Is William Wordsworth ia poet of nature? Discuss.
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"William Wordsworth is the Romantic poet most often described as a "nature" writer; what the word "nature" meant to Wordsworth is, however, a complex issue. On the one hand, Wordsworth was the quintessential poet as naturalist, always paying close attention to details of the physical environment around him (plants, animals, geography, weather). At the same time, Wordsworth was a self-consciously literary artist who described "the mind of man" as the "main haunt and region of [his] song." This tension between objective describer of the natural scene and subjective shaper of sensory experience is partly the result of Wordsworth's view of the mind as "creator and receiver both." Wordsworth consistently describes his own mind as the recipient of external sensations which are then rendered into its own mental creations. (Shelley made a related claim in "Mont Blanc" when he said that his mind "passively / Now renders and receives, fast influencings, / Holding an unremitting interchange / With the clear universe of things around".) Such an alliance of the inner life with the outer world is at the heart of Wordsworth's descriptions of nature. Wordsworth's ideas about memory, the importance of childhood experiences, and the power of the mind to bestow an "auxiliar" light on the objects it beholds all depend on this ability to record experiences carefully at the moment of observation but then to shape those same experiences in the mind over time. We should also recall, however, that he made widespread use of other texts in the production of his Wordsworthian (Keats said "egotistical") sublime: drafts of poems by Coleridge, his sister Dorothy's Journals, the works of Milton, Shakespeare, Thomson, and countless others. Wordsworthian "nature" emerges as much a product of his widespead reading as of his wanderings amid the affecting landscapes of the Lake District.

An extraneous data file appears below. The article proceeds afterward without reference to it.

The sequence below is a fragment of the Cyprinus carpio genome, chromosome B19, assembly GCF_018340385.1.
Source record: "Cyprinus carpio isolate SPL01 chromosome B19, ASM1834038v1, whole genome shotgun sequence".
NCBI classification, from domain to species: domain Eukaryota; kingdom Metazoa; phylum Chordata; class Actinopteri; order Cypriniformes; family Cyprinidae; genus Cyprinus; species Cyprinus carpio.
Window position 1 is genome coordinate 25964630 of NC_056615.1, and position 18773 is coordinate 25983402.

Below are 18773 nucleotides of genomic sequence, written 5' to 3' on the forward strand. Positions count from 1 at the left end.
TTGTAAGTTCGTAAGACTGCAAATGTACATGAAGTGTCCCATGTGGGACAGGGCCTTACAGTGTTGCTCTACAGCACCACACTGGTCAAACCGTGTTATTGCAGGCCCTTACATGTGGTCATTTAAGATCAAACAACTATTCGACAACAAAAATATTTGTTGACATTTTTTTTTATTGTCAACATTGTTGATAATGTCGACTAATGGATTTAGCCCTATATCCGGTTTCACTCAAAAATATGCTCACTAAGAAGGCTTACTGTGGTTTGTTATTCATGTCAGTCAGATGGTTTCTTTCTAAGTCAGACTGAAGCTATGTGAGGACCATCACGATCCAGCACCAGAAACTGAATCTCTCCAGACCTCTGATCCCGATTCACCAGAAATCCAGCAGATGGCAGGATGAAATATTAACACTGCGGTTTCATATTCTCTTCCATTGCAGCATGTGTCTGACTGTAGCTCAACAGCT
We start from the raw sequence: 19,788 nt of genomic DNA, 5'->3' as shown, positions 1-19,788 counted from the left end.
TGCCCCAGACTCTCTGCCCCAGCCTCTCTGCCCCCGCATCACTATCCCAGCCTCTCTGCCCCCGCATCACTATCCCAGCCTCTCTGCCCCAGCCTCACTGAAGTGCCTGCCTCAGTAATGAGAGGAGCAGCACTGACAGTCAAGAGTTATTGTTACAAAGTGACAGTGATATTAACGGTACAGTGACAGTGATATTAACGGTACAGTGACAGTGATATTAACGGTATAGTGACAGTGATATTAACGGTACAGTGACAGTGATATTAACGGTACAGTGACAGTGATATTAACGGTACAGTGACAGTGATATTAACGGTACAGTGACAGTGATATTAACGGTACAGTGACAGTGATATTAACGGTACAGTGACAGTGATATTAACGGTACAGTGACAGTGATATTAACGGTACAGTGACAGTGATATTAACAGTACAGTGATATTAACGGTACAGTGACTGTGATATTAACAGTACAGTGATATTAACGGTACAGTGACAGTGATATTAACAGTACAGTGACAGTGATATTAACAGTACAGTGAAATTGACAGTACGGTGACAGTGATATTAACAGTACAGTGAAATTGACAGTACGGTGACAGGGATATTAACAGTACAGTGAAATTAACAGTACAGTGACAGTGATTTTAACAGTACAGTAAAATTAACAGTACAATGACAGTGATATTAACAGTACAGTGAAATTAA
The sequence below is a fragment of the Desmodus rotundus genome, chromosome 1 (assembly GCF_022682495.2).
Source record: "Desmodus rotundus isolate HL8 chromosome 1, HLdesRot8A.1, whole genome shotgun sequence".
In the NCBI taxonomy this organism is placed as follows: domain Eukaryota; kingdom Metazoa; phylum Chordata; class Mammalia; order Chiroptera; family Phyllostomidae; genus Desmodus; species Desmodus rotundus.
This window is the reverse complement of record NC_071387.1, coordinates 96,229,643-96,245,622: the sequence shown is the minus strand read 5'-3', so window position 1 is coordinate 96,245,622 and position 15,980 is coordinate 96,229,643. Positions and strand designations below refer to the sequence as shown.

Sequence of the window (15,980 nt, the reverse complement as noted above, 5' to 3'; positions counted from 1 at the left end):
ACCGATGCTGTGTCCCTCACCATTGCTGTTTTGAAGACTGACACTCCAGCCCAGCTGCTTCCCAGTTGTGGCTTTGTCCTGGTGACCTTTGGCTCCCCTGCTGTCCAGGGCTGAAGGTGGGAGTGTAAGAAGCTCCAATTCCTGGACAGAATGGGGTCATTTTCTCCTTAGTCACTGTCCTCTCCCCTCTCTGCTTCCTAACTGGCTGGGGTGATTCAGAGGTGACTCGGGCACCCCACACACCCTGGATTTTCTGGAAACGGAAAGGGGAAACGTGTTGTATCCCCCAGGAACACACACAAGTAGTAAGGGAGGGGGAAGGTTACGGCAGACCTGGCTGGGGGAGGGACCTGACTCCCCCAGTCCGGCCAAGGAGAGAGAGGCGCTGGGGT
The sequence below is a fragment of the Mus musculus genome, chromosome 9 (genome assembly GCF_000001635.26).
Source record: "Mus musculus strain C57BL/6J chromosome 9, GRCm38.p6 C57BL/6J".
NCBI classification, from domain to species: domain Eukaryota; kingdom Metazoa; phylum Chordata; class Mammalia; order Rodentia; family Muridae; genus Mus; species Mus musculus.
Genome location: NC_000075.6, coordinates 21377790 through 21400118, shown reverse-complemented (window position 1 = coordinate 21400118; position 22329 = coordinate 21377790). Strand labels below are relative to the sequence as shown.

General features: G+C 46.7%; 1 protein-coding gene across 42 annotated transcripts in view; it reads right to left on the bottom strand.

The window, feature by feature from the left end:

His poems often present an instant when nature speaks to him and he responds by speaking for nature. The language of nature in such instances is, like the language Wordsworth uses to record such events, often cryptic and enigmatic. The owls in the often-quoted "Boy of Winander" passage of The Prelude hoot to a Wordsworthian child who answers first in their owl-language and then with a poem that records only the mirroring image of an "uncertain heaven," the dark sky reflected in a still silent lake. Wordsworth longs for a version of nature that will redeem him from the vagaries of passing moments, but he usually records those natural phenomena that promise only the passing of time and the cyclical transience of natural process. "Nutting" holds us up painfully against the ravaging of a pristine and naturally spiritualized bower. The Lucy poems tells us that Lucy is back into nature at her death, but that consolation seems small recompense for the humanized "nature" of the loss. The Prelude wants to keep us in touch with a childhood and subsequent adult identity realized within the natural world; at the same time, however, this autobiographical epic leaves adult readers feeling a long way from the "spots of time" of childhood. Nothing in Wordsworth is simple or singular; like Milton, he is a poet who almost resists the possibility of final or definitive interpretation. His view of nonhuman nature is likewise open-ended. Wordsworth's "nature" points us away from the closed world of theocentric symbol-making toward the unstable world of postmodern meaning." (Ashton Nichols)